Wednesday, March 17, 2010

A Few Things We Couldn't Help Noticing

The Next Big Things: home tests for sperm count (gentlemen, drop your drawers). After that: using brain scans to help sell you things. A brave new world, isn't it?

Gender Balance. Not long ago, we brought you word of some memorable movie dresses. So for some gender balance, GQ mag takes a look at its 50 most stylish Hollywood leading men. Favorites, anyone?

One Hundred Places...In Italy every woman should go. Do drop us a postcard if you're there, will you?

Do Me a Favor, If You Would. Someone sent me this academic site from Penn State about language development and related topics. I haven't spent enough time on it to tell if it's worth adding to my list of places to occasionally graze. So I'm up for your suggestions on that.

Gone But Not Forgotten. Someone compiled their list of favorite out-of-print books, which got me to thinking: which would I add to that list? None came to mind immediately. You?

Obnoxious Commercial Pitchwomen. I can't decide (do you notice a theme here? I'm just damn undecisive lately) where Flo, the chipper character in all those Progressive Insurance ads, fits on my list of commercial pitch people I'd just as soon do without ever seeing again. The thought of appearing in a commercial with her left me a tad cold. On the other hand, when it comes to obnoxiousness, she's got quite a ways to go before she could ever compete with those jilted cave men that are somehow supposed to make me want to do business with Geico Insurance. That wins my vote, hands down, for dumbest ad campaign in history. All the brain scans in the world couldn't change my mind about that one.

Finally, We End on a High Note...With this look back at an important moment in Abe Lincoln's career. Even at 201 years of age, old Abe still somehow always manages to raise our spirits.


At 10:53 AM, Blogger Kass said...

A few things I couldn't help noticing: Too many adverts in the list of stylish men - and where was Clark Gable?

Paul Newman, Cary Grant, George Clooney and Gene Kelly were my favs.

At 11:14 AM, Blogger John Ettorre said...

You gotta be kidding me. Since I didn't page through the entire thing, I didn't even notice Gable was missing. That's absurd. I think it's a case of anti-Ohio bias! (he was from a small town in Ohio).

At 1:05 PM, Blogger Art Durkee said...

Out of print books? I'd rather look for those than for well-dressed men. (Well UN-dressed men is another story, of course.) Here's a short list off the top of my head.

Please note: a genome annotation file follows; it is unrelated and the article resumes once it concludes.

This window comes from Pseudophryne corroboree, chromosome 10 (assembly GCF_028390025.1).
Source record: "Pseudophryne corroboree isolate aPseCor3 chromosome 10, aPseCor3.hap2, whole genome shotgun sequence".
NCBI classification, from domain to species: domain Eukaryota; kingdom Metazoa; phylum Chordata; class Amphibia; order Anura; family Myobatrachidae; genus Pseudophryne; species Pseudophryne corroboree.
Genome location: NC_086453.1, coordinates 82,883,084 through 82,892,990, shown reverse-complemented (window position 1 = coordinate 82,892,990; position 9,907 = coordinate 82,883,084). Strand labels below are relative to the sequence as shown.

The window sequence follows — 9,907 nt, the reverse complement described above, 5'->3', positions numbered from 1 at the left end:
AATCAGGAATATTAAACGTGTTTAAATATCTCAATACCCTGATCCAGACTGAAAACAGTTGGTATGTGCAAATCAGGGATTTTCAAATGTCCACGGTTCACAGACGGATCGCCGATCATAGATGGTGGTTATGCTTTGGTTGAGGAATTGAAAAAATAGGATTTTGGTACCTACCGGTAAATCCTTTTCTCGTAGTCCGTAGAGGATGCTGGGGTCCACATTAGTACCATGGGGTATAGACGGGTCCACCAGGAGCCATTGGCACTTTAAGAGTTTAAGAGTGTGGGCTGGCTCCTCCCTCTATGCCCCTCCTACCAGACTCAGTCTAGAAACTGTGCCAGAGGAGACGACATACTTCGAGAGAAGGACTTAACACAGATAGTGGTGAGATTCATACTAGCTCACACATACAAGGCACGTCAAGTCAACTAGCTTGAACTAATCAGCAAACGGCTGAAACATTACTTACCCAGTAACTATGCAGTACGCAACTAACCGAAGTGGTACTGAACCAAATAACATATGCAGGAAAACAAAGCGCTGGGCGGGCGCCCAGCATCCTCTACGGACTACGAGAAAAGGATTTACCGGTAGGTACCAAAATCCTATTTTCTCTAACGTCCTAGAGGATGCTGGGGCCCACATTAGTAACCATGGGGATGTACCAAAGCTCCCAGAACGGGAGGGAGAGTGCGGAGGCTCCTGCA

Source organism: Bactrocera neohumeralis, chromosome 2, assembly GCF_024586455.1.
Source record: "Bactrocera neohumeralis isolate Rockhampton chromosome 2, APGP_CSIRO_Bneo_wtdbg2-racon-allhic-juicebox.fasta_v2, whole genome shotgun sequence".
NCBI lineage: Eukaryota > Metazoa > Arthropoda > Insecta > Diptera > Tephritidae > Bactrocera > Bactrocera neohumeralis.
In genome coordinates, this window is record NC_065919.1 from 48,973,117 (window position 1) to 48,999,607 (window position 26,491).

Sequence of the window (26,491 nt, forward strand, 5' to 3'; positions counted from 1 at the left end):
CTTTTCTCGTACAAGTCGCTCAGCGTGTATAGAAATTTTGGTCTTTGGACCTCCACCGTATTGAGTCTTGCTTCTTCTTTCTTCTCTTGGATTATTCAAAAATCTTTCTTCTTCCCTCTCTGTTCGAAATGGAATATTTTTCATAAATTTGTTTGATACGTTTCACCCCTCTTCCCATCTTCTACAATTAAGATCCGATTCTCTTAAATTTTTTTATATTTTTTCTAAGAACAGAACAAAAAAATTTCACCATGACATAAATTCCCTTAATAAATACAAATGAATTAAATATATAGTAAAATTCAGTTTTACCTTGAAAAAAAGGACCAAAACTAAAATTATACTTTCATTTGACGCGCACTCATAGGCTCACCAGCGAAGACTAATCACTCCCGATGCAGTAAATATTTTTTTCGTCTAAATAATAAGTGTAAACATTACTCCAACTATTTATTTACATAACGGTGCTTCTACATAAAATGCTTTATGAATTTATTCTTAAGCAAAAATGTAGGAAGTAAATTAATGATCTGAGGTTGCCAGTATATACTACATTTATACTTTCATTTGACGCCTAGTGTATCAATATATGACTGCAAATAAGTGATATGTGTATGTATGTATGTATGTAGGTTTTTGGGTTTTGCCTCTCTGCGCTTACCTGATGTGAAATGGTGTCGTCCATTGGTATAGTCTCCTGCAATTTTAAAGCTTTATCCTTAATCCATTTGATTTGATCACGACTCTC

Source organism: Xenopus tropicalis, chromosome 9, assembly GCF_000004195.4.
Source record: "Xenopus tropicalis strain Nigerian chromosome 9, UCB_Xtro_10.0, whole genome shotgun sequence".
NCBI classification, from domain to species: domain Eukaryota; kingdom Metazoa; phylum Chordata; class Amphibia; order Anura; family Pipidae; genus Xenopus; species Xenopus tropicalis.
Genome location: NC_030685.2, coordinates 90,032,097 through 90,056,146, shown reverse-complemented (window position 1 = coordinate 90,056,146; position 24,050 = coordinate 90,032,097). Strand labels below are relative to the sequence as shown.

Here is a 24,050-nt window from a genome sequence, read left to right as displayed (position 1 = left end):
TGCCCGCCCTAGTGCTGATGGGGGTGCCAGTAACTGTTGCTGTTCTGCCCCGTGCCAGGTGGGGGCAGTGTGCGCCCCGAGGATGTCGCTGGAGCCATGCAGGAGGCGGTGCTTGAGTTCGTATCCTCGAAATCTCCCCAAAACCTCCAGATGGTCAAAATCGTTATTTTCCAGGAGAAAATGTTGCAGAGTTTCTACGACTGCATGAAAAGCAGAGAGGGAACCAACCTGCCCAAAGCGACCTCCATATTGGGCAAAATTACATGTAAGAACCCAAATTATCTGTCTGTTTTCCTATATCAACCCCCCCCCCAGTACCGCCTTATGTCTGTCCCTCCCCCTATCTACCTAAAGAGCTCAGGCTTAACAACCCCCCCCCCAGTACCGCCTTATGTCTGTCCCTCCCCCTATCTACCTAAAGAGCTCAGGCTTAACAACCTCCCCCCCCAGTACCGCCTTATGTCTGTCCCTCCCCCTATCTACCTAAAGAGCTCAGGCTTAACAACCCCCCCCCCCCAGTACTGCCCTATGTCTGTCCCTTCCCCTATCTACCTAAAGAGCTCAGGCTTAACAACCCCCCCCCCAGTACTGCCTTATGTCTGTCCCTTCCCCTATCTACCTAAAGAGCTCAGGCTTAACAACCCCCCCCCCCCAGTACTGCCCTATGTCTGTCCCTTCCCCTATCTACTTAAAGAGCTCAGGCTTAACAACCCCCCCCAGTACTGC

Anything by Eric Frank Russell; a collected works ought to be done someday. An SF writer who explored the possibilities of alternative cultures based, for example, Gandhi's ideas, on genuine anarchism, on the Jeffersonian social contract.

"The Adjusted American (Normal Neuroses)" by Gail and Snell Putney. One of the best analyses ever written, including both psychological and historical insights, about how the social mainstream "normal" is not only stifling, it's deeply neurotic.

Saul Bellow, "Dangling Man." His first novel left a big impact on me when I read it in high school. Both an existential and personal novel, it's like a much darker "Catcher in the Rye," if Camus had written that book instead of Salinger.

Jose Arg├╝elles, "The Transformative Vision." Art history, mythos, and psychology syncretized into an overview of human consciousness seen through the lens of human expression. The chapter on the invention of photography is worth the price of admission all by itself; but there's so much more in here.

At 2:46 PM, Blogger John Ettorre said...

I knew at least you'd have some great ideas on this subject, Art. Gotta say I'm pretty surprised that any book by Saul Bellow, a Nobel laureate, would be out of print.

At 2:17 PM, Anonymous Anonymous said...

It is funny that Lincoln was not on the GQ list.

I would like to read what they would have to say if he were:

"Yes, Abe was a rugged outdoorsman who tamed his earnest disheveled early look into the wizened brooding man. Later, he sported the stovepipe hat, dark cravat, and slimming dark suit that emphasized his tall, thin silouette." As though anyone would preusme to think that dressing like the man would even elevate a player into his league.

Each man was listed with some tiny sketch of what made him in some way timeless.

I cannot speak for all women, but I can tell you that it was almost pitiful to see GQ discussing what the men wore. It was as though they assumed discussing their fashions gave their readers a plausable way to imitate those they wished to emulate.

And being imressed by men like Gary Cooper or Jimmy Stewart or William Holden was a combination of the role and the man. Moved not to lust, but to admiration. It was a combination of the roles they played and what they brought to the character that gave it life that moves me; those things are timeless.

About the Tolstoy quote:

What? I don't get it. That's the dumbest thing I've ever heard.

- just kidding.

At 9:58 PM, Blogger Jenny said...

Gone but not forgotten - the book that came to mind is Walking through the Fire by Laurel Lee.

At 6:07 AM, Anonymous Article Obedience said...

Beautiful piece of work. Of course an useful post. Thanks.


Post a Comment

<< Home